Why did it take so long to expose the hoax?

I want to go back for a moment to answer Matthews’ other question from A Century of Fraud: “Why did it take so long for scientists to discover such an obvious fraud?” And how did they come to discover it in the first place?

The Piltdown Man was always bound to fall from its throne as the missing link, as new finds would come forward and other discoverers would challenge it, chasing the fame that Dawson had known. This is what happened in 1935 when Alvan T. Marston discovered a skull in Swanscombe, England. He was sure that the Swanscombe skull must be nearly as old as, if not older than, the Piltdown skull.

Ronald Millar’s The Piltdown Men, my source for these stories, gives a lot of details on the many small things that had to happen for the Piltdown hoax to be discovered. Other than Marston’s discovery, the biggest development was Kenneth Oakley’s decision to apply his new fluorine test to other various human fossils. The fluorine dating test didn’t show precisely how old Piltdown Man was, but he was definitely not old enough to be a human ancestor. This test led to the closer examinations which eventually revealed Piltdown Man to be a fraud.

(Interestingly, Piltdown Man was not the only specimen whose antiquity was disproven with this test, but Marston’s Swanscombe skull “passed with flying colors.”)

Still, it should not have taken this long. Admittedly, the scientists involved do not have a good excuse. Here’s what one of the men who exposed the fraud had to say:

The molar surfaces were examined under a microscope. They were scarred by criss-cross scratches suggesting the use of an abrasive. “The evidence of artificial abrasion immediately sprang to the eye,” wrote Le Gros Clark. “Indeed so obvious did they [the scratches] seem it may well be asked—how was it that they had escaped notice before?” He answered his question with beautiful simplicity. “They had never been looked for . . . nobody previously had examined the Piltdown jaw with the idea of a possible forgery in mind, a deliberate fabrication.”

Ronald Millar, The Piltdown Men, pp. 216-217

More like Contradictions in Genesis

One of the fun things about AiG’s articles about Piltdown Man is that they contradict each other a few times. For example, the article The Piltdown Fraud by Monty White has a slightly different take than the article by Mike Matthews. White writes less than a week after Matthews,

The desire to find the earliest Englishman had blinded the scientists of the day, so they uncritically accepted Piltdown Man as being genuine. No scientist is a seeker after truth in some sort of idealized neutral fashion—in this case, they interpreted their finds within their (evolutionary) world view, fashioned by parochial prejudice.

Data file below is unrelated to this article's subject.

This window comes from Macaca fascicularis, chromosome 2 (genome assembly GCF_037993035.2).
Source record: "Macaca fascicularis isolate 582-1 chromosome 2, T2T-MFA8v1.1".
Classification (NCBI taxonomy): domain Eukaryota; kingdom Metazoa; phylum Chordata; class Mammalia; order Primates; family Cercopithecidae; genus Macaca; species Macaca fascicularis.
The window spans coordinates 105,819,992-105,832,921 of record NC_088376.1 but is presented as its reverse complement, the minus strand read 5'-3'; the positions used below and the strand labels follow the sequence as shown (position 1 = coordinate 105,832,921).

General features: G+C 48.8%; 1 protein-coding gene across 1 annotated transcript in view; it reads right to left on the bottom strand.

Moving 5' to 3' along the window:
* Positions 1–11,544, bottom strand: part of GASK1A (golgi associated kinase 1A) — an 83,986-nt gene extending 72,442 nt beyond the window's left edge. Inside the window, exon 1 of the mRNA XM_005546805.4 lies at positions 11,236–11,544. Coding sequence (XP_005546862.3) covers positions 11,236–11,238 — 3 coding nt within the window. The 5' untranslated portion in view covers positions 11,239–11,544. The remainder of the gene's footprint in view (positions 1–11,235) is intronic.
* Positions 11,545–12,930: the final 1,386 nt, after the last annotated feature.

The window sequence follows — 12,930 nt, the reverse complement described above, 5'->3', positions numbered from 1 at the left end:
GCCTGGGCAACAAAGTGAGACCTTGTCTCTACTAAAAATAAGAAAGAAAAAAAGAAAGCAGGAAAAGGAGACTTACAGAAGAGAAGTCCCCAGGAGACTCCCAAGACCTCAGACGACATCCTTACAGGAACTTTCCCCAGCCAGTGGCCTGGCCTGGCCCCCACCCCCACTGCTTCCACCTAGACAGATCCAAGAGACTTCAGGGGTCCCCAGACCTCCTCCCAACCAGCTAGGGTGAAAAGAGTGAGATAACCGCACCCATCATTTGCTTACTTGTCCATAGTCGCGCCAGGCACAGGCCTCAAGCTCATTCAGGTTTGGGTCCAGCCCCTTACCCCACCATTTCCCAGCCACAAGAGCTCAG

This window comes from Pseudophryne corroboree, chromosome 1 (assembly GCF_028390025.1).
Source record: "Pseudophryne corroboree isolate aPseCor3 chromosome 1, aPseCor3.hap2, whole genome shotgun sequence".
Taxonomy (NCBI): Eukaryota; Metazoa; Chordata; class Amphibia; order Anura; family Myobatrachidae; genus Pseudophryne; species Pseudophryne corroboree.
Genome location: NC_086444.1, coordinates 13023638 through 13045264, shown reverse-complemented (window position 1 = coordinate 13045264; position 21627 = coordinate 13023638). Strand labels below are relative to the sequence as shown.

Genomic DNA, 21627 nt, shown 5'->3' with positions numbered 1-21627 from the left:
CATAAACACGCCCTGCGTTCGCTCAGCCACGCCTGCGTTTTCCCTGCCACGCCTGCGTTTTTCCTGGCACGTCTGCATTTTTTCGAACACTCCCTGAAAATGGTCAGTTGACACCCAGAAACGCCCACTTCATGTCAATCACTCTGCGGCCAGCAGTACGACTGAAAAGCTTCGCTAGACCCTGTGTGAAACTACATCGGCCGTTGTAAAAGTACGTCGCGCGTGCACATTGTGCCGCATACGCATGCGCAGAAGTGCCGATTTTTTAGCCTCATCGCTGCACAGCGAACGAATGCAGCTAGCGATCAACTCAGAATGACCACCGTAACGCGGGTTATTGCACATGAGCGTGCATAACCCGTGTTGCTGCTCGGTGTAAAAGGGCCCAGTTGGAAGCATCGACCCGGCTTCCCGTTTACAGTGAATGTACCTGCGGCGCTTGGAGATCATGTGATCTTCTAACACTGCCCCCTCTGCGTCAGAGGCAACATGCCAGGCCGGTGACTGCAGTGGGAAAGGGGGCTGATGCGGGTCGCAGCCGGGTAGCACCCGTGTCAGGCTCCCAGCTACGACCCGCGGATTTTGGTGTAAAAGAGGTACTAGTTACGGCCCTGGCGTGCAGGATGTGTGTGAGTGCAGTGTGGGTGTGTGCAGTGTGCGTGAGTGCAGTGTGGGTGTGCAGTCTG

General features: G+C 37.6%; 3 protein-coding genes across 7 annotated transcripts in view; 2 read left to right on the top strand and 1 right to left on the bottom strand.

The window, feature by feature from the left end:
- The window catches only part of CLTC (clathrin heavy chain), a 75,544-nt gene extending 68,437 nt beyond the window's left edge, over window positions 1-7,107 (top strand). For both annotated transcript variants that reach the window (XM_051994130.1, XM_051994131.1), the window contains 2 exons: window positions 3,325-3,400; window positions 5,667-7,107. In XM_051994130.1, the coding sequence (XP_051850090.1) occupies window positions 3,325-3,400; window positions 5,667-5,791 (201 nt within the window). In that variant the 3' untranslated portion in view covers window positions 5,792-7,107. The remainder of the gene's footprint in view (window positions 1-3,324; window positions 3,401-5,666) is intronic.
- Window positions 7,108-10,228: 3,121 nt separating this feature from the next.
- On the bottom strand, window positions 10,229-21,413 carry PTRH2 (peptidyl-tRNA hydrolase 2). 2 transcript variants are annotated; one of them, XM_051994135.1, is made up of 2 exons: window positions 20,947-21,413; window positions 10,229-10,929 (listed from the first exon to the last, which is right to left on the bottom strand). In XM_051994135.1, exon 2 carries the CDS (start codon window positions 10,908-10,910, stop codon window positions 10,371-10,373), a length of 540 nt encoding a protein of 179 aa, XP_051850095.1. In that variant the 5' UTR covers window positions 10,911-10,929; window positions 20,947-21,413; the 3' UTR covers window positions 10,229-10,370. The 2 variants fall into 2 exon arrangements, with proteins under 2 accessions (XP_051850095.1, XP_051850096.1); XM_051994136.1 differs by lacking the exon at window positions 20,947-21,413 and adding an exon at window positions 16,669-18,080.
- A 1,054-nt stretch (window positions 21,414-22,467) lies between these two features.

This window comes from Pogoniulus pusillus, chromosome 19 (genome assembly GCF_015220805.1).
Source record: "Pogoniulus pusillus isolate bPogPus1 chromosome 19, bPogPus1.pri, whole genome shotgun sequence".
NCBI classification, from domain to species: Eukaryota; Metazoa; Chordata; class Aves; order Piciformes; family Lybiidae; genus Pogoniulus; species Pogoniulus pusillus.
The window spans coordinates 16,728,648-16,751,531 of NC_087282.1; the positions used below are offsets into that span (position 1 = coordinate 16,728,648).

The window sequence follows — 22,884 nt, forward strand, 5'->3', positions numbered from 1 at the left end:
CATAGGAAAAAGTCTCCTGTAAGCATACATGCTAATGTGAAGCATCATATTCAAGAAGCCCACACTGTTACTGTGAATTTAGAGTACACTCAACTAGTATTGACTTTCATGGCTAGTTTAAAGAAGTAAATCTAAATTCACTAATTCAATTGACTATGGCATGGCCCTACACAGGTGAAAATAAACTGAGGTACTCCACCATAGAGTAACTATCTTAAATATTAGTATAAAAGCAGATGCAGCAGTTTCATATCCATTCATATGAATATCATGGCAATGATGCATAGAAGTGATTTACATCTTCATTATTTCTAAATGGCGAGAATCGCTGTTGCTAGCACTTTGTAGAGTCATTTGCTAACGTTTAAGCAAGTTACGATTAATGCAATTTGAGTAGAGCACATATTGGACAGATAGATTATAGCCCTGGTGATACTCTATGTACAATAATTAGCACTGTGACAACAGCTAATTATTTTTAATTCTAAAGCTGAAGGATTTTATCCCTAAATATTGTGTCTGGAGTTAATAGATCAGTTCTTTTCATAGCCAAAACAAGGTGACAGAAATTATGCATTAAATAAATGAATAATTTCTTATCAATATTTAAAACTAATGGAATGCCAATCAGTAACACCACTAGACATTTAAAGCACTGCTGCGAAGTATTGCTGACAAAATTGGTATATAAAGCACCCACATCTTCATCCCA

He still isn’t totally getting it, but he’s closer. His article included more of the backstory of the competition between the various European countries to lay claim to the earliest human, and pinpointed the scientists’ blindness to that rather than some desire to prove evolution true.

White is absolutely right that “No scientist is a seeker after truth in some sort of idealized neutral fashion,” and I wish he had stopped there, as I’ve already demonstrated why their “evolutionary worldview” isn’t to blame for their faults. Moreover, the real reason why scientists aren’t objective knowledge seekers is because they’re human. They all have fame to chase, nemeses to defeat, money to make, and things to prove.

All that to say that they still manage to be less slanted in their worldview than creationists, who always start with their unsupported conclusion and work backwards. When scientists do that, they are rightly criticized both by creationists and by other scientists. Yet that is all that creationists do, but they say it’s okay as long as they start from a Christian worldview.

Would a Christian fall for this hoax?

Was the mistake solely a worldview issue? Matthews had said it was:

The debate over human evolution is really not about science, but about starting points. Good science, if it begins with the correct starting point (God’s infallible, eyewitness account of history in Scripture), would never fall for a Piltdown man.

White tries (and fails) to show a little more humility and grace, saying,

The Piltdown story is a great tool for the [Christian] in witnessing; not to try to denigrate evolutionists as foolish (Christians get taken in by all manner of hoaxes, too), but to use as a great illustration of what AiG has long taught, namely that facts have to be interpreted.

Elizabeth Mitchell’s article, Piltdown Pals, says essentially the same thing:

What we see here is a marvelous opportunity not to gloat—for all of us are fallible and fool-able—but to point out to others that the interpretation placed on scientific findings always depends on the ‘lens’ through which those facts are viewed.

It’s just so obnoxious. In all of these sentences, they have more or less left the actual lessons of the Piltdown hoax behind, just to say, “Better play it safe and just be a creationist. We say we’re not perfect, but we’re just being nice—we are far less stupid than those evolutionists.”